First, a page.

In FIG. 9D, a thin oxide 422 is formed on the exposed substrate surface in the memory array area 402 and the core circuit area 404. There are two different techniques that can be used to form the thin oxide 422. The first technique is the technique shown in FIG. 9D, where in FIG. 9D a thin oxide 422 is grown by heat on the exposed substrate surface. In this technique, a thin oxide 422 also grows under the intermediate oxide 418, which pushes the intermediate oxide 418 up and away from the substrate surface. The growth rate under the intermediate oxide 418 is lower than in the area without the intermediate oxide 418 covering the substrate surface. Although not shown in FIG. 9D, the intermediate oxide 418 is lifted over the substrate surface by a thin oxide grown by heat. The second technique is the deposition of a thin oxide 422 on the exposed substrate surface and the exposed surface of the intermediate oxide 418. In either case, the resulting thick gate oxide is the sum of the intermediate oxide and the thin oxide deposited by heat from below the intermediate layer or deposited on the intermediate layer.

  Since the I / O transistor is intended to have a thick gate oxide, the I / O transistor area will already have an intermediate oxide 418. Following the growth of the thin oxide 422, gate polysilicon 424 is deposited over the entire substrate, including the memory array area 402, core circuit area 404, and optional I / O transistor area. included. As shown in FIG. 9D, gate polysilicon 424 is deposited over thin oxide 422 and thicker intermediate oxide 418. A gate mask 426 is deposited over selected areas of the gate polysilicon 424 to define a particular shape of the gate polysilicon 424. Following gate mask 426 deposition, all exposed gate polysilicon 424 not covered by gate mask 426 is etched away and thinned in memory array area 402, core circuit area 404 and I / O circuit area. Or leave a stack of polysilicon gates on thick (intermediate) oxide.

  FIG. 9E shows three such stacks resulting from the gate polysilicon etch step, two in the memory array area 402 and one in the core circuit area 404. In memory array area 402, the stack of gate polysilicon 424 on thin oxide 422 is an antifuse transistor device, while gate polysilicon 424 on thick (intermediate) oxide 418 is an access transistor. . In the core circuit area 404, the stack of gate polysilicon 424 on the thin oxide 422 is a low voltage transistor used, for example, in logic circuits. In FIG. 9E, a diffusion mask 428 is deposited over the memory array area 402 and the I / O circuit area, thereby causing LDD regions (not shown) of all low voltage transistors in the core circuit area 404, and gate polysilicon. Side wall spacers 430 adjacent to 424 can be formed. After formation of the sidewall spacer 430, the exposed substrate is exposed to an n-type diffusion implant to form source and drain diffusion regions for all low voltage transistors in the core circuit area 404. The resulting LDD region 432 and diffusion region 434 for the low voltage transistor in the core circuit area 404 have the concentrations shown in FIG. 9F and specifically designed for the low voltage transistor.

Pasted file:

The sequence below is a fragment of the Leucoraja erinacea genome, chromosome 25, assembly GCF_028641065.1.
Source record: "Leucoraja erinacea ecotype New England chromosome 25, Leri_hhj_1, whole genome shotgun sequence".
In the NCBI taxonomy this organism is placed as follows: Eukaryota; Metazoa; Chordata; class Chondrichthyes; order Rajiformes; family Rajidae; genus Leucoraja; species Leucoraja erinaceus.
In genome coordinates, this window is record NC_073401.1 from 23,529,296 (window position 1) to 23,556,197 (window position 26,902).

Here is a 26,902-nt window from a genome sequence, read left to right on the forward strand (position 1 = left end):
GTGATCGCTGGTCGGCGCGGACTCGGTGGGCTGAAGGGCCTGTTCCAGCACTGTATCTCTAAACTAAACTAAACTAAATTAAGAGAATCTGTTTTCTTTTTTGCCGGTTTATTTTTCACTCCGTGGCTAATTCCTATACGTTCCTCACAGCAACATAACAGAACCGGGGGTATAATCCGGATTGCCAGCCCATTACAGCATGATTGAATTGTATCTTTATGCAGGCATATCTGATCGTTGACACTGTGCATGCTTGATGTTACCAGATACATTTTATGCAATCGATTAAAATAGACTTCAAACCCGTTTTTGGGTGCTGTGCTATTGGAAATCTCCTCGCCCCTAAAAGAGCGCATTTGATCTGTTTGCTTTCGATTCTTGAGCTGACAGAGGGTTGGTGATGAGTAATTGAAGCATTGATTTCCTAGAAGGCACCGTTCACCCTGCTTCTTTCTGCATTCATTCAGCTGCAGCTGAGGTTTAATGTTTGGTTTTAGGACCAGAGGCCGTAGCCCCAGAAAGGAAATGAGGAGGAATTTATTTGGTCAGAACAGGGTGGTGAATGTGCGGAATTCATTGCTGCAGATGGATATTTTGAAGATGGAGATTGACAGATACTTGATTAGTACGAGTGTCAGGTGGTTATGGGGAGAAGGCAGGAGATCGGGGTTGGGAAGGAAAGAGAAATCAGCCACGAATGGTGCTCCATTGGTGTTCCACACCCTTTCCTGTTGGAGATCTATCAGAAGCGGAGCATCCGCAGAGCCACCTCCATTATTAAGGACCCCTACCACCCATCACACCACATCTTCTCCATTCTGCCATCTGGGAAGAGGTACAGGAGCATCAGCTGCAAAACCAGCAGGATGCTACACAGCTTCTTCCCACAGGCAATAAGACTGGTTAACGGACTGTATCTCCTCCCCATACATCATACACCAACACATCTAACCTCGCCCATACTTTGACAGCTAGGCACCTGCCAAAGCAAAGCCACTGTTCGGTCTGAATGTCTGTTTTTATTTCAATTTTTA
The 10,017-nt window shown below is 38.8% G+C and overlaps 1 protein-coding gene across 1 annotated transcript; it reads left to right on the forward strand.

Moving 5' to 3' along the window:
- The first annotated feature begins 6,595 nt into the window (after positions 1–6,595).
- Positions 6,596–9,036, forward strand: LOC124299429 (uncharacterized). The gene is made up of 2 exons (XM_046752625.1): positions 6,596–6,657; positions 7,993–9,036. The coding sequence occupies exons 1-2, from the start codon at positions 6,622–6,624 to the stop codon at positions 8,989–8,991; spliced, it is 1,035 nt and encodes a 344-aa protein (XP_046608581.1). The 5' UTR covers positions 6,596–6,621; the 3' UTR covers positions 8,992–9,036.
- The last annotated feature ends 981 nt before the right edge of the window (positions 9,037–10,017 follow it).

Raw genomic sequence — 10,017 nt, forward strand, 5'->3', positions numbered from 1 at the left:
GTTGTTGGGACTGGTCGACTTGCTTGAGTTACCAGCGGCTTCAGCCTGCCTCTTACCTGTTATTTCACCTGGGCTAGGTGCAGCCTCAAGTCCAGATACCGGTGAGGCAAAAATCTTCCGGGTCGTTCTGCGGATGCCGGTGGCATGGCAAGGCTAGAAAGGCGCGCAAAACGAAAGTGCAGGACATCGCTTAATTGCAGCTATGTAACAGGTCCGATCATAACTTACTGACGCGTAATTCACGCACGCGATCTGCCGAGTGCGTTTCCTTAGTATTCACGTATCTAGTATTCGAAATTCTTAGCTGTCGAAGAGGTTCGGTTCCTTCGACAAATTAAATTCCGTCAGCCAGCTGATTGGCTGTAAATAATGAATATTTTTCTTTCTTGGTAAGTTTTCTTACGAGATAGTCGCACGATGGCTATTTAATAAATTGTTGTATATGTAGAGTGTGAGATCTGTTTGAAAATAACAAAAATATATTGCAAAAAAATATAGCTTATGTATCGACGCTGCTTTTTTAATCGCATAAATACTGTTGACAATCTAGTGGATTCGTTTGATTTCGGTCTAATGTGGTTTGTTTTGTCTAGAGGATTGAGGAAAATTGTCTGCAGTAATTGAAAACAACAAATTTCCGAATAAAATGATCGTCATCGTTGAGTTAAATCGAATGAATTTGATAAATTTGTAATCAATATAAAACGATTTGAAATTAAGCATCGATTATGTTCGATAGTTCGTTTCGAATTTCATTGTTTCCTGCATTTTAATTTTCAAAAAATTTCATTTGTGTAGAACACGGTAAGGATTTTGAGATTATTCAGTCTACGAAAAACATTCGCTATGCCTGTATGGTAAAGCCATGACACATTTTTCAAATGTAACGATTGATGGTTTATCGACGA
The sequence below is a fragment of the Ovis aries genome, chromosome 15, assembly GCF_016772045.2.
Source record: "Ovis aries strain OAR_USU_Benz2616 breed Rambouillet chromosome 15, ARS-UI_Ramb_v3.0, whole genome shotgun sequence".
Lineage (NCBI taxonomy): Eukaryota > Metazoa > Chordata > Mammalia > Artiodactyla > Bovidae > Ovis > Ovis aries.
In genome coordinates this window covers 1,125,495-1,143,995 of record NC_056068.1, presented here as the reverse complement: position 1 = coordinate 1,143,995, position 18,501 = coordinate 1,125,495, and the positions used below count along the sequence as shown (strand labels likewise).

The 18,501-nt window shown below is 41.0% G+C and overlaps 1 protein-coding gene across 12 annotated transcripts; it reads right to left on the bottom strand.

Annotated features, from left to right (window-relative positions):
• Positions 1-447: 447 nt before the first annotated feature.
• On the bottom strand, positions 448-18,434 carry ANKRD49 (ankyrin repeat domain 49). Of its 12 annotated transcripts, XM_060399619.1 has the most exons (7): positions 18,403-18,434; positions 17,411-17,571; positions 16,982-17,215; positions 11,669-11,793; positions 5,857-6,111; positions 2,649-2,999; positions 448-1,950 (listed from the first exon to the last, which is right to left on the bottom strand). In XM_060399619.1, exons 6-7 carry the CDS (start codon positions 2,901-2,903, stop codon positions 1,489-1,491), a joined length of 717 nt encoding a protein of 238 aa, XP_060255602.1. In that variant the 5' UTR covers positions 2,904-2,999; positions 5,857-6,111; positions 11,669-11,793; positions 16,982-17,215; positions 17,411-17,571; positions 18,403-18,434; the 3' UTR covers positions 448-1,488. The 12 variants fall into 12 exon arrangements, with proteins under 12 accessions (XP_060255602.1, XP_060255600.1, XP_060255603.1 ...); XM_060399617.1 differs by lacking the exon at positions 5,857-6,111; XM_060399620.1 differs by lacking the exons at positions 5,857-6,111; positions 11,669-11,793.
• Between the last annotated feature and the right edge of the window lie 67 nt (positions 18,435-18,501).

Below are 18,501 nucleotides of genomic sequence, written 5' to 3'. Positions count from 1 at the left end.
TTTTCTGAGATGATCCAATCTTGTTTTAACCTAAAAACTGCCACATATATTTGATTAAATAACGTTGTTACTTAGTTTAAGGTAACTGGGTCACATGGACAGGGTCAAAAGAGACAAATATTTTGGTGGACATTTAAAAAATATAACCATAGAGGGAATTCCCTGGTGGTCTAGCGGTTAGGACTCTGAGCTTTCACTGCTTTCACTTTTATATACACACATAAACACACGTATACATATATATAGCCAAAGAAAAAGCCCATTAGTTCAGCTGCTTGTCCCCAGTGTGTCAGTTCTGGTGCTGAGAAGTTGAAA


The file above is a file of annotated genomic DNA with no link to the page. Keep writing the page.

In FIG. 9F, the diffusion mask 428 is removed and the low voltage transistors in the core circuit area 404 are covered with another diffusion mask 436. Here, the transistors in the memory array area 402 are exposed to LDD implants, sidewall spacer 438 formation, and diffusion region implantation. FIG. 9G shows the completed anti-fuse memory cell with LDD region 440 and diffusion region 442 and the completed low voltage transistor in core circuit area 404. The resulting LDD region 440 and diffusion region 442 for the high voltage transistor in the memory array area 402 have the concentrations shown in FIG. 9F and specifically designed for the high voltage transistor. At this point, all transistors in the device are exposed to n-type implant diffusion annealing to activate the implanted dopant and recover any implant damage. It is noted that the antifuse memory cell and low voltage transistor of FIG. 9F are the same as the corresponding one shown in FIG. 6B. The fabrication of the antifuse memory cell and all other transistors is complete and subsequent process steps are performed to form bit line contacts and to deposit conductive tracks for interconnecting transistor devices. It will be.